I took David to an open area that often provides some good sightings as well as a great view into Myanmar, being careful not to stray off the road as there is a sign in Thai and some razor wire warning people of unexploded ordnance. Here we managed to find the expected Buff-throated Warbler, a nice, grass-loving Phylloscopus warbler, some more Crested Buntings as well as great views of a pair of Spot-breasted Parrotbills - Doi Lang is a really great location for this bird which is hard to find at other Thai locations.
 
Open Area on Doi Lang
(Photo by Nick Upton)
While taking in the view I heard the gentle call of Black-headed Greenfinches and some scanning revealed a flock of fifteen in flight in front of us; they whirled around several times before landing in some seeding weeds and we were able to view them feeding through a telescope. The view here provided us with a nice spot for lunch. After lunch, however, birding was rather slow and as we had planned to visit rice fields near Thatorn we chose this afternoon for a visit.

It took around one hour to get to the rice fields and we found a place to park the vehicle so that it would not prevent farm vehicles from passing, not wishing to upset the locals and give them a negative view of birders. Cloudy weather gave the rice fields an unusually cool climate which allowed us to cover quite a lot of ground. Birds seen quickly, as expected, included Long-tailed Shrike, Pied Bushchat, Black-collared Myna, Citrine Wagtail, Brown Shrike, Dusky Warbler and Green Sandpiper. After a short walk we spotted a flock of sparrows and on inspection they mostly turned out to be House Sparrows but within the flock were at least 2 male Russet Sparrows - a rare winter visitor. We were able to see these birds for some time through the 'scope and continuing our walk we saw a few raptors including Eastern Marsh Harrier, Pied Harrier, Common Kestrel and Rufous-winged Buzzard; all of these are regular at this site.

As we were heading back, through the rice fields, to the vehicle we flushed a pair of larks which typically disappeared into vegetation. Both David and I could tell by the size and shape of the birds that these were not the common Indochinese Bushlark, nor did they look quite right for Oriental Skylark, which is found at this site. With this in mind I tiptoed into the vegetation and they flew out to show themselves as Australasian Bushlark, a species which is seldom seen these days in Thailand. Having proved, once again, that there are a lot of good birds to be found at this location we drove back for dinner.
The Sites Visited

View Doi Lang - Thatorn in a larger map
  The three sites visited are all within a short drive of each other, from either Thatorn or Fang and provide a mixture of different forest habitats and farmland so that a wide range of species could be seen.

Thatorn is about a 3 hour drive from Chiang Mai along a well-made, but windy road which can be a dangerous drive; the rice fields are just 5-10 minutes south of the village of Thatorn.

Driving up Doi Lang from the Thatorn side gets visitors into good birding habitat in about 45 minutes but the road on this side is horribly potholed. Driving up from the Fang side takes a bit longer - a little more than 1 hour perhaps.

The road up Doi Pha Hom Pok is signposted in English but the road is dirt - a 4-wheel drive vehicle is essential for almost the entire year.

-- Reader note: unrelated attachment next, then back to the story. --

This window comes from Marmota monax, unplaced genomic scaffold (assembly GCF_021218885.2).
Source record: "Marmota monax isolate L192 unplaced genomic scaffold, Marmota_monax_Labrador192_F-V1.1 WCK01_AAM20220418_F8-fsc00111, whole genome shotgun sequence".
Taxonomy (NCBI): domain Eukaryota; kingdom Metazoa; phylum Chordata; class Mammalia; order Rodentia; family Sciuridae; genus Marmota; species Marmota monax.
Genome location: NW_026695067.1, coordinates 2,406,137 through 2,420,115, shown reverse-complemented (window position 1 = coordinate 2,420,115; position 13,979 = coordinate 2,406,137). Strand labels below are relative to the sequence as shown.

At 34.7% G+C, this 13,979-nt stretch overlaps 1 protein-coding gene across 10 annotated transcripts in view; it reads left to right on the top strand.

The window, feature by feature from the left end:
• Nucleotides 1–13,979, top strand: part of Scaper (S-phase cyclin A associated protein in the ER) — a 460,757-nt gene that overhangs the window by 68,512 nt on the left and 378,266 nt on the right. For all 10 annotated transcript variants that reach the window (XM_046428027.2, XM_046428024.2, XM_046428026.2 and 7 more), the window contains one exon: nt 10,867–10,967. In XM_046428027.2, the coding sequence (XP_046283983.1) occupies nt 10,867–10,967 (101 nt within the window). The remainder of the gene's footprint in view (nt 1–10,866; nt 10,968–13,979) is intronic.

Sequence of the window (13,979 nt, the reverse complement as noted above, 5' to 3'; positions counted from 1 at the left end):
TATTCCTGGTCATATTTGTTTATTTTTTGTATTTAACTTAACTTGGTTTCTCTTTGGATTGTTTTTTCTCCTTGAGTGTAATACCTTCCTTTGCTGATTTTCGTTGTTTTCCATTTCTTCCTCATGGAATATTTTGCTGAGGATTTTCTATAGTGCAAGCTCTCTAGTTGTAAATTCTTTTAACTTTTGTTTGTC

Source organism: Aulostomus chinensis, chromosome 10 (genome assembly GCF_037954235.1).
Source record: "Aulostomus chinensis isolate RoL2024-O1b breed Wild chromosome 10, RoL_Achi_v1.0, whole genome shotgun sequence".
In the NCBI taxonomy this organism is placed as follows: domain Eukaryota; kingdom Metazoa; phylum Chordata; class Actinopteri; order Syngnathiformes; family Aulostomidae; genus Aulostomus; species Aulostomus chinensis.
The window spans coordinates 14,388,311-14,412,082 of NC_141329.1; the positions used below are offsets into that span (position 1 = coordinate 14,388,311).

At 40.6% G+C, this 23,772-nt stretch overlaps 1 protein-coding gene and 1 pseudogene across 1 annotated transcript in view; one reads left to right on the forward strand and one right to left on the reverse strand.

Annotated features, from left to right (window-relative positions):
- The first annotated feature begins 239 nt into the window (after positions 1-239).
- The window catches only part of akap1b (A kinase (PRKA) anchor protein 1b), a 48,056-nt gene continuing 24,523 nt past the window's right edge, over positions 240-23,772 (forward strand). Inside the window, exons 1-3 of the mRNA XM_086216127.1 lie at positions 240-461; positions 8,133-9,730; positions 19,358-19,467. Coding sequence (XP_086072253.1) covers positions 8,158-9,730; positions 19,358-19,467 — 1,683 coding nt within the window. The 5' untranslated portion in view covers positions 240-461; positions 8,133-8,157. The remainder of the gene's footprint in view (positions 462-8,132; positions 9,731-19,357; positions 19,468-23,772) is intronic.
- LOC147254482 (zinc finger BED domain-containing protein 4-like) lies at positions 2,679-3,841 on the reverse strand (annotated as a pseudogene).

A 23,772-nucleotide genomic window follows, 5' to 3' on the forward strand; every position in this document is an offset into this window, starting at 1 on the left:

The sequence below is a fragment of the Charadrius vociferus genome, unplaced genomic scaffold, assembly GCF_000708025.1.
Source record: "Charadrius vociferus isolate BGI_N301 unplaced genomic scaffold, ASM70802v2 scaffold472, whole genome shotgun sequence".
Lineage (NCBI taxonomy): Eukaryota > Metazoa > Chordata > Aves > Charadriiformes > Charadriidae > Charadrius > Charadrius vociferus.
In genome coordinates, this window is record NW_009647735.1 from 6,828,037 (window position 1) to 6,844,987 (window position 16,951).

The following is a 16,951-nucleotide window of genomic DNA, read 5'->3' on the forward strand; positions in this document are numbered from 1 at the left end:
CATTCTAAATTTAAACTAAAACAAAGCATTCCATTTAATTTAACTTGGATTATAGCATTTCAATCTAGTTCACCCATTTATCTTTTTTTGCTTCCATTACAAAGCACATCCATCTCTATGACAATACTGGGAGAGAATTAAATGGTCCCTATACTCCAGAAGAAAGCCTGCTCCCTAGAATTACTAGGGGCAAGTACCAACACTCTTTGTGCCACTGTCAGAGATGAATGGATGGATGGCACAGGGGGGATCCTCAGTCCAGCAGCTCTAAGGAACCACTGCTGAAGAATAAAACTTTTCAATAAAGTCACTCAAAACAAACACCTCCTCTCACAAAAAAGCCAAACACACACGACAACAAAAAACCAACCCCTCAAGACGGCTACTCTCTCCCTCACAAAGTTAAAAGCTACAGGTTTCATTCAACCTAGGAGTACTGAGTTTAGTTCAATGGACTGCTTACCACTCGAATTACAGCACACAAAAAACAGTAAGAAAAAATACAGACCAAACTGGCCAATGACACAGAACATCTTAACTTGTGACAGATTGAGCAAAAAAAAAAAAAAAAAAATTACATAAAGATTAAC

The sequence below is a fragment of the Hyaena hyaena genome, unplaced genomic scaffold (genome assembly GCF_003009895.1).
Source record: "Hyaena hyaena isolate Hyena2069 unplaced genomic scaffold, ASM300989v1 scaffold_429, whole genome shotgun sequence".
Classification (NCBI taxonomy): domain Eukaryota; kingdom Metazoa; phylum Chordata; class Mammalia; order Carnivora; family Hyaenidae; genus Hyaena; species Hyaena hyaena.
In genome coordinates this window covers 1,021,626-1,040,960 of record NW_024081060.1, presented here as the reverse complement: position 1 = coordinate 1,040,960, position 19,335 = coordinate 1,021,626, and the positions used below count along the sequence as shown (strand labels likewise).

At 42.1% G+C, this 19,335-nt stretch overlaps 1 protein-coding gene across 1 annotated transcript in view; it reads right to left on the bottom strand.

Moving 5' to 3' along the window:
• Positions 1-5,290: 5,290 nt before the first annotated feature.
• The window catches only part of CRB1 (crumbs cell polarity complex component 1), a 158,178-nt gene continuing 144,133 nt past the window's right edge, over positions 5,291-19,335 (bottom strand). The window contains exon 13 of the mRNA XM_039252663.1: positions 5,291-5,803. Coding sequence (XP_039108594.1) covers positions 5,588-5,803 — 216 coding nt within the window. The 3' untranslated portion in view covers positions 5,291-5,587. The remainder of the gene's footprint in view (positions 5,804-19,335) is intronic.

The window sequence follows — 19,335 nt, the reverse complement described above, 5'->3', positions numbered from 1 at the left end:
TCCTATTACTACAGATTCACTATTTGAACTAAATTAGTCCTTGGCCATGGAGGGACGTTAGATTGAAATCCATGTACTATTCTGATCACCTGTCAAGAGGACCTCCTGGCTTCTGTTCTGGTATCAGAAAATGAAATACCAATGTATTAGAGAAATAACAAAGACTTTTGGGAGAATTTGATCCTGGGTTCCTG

1st December - Doi Pha Hom Pok & Thatorn Rice Fields
We decided to use the day to explore the road up Doi Pha Hom Pok. This was very easily found as it is signposted from the Fang Bypass and upon reaching the park gate there was no one present to buy a ticket from so we just headed uphill. The weather was pretty poor with persistent light rain and the top of the mountain enshrouded in cloud, but in our 4-wheel drive vehicle we felt confident. The drive was plain-sailing until we were almost at the campsite and came to a junction; we decided to turn right as the sign said "A-frame huts" which is where we thought we were supposed to be heading but soon after making the turning it became clear things were going to be problematic as we were heading downhill on an extremely slick, muddy dirt road.

We were looking for something of an adventure but neither of us had envisaged what was to happen over the next hour or more. We attempted to turn around and go back up the hill but such was the mire we were stuck in that it was next to impossible to make any progress. Luckily David had a winch on the front of the vehicle and we eventually managed to haul ourselves up the hill bit-by-bit by a process of me wrapping the winch cable around a suitable tree and David driving whilst operating the winch at the same time and covering us both in thick layers of mud.
When we got to the campsite we got some simple food cooked for us at a little canteen run by the staff and then walked along a wide trail which was opposite. There was another trail which led uphill and we were told that it heads to the mountain's summit with a walk of several hours. The trail we chose offered a simpler and more-or-less level trail. Although the weather was misty with some rain we managed to find some nice birds including a few Chestnut-headed Tesias, several female Himalayan Bluetails and a flock of Black-throated Tits. We also saw a good variety of commoner high altitude birds despite the weather and it would seem to be a good location for birding on a day with better weather and we decided to retreat and head out to the rice fields for a second visit.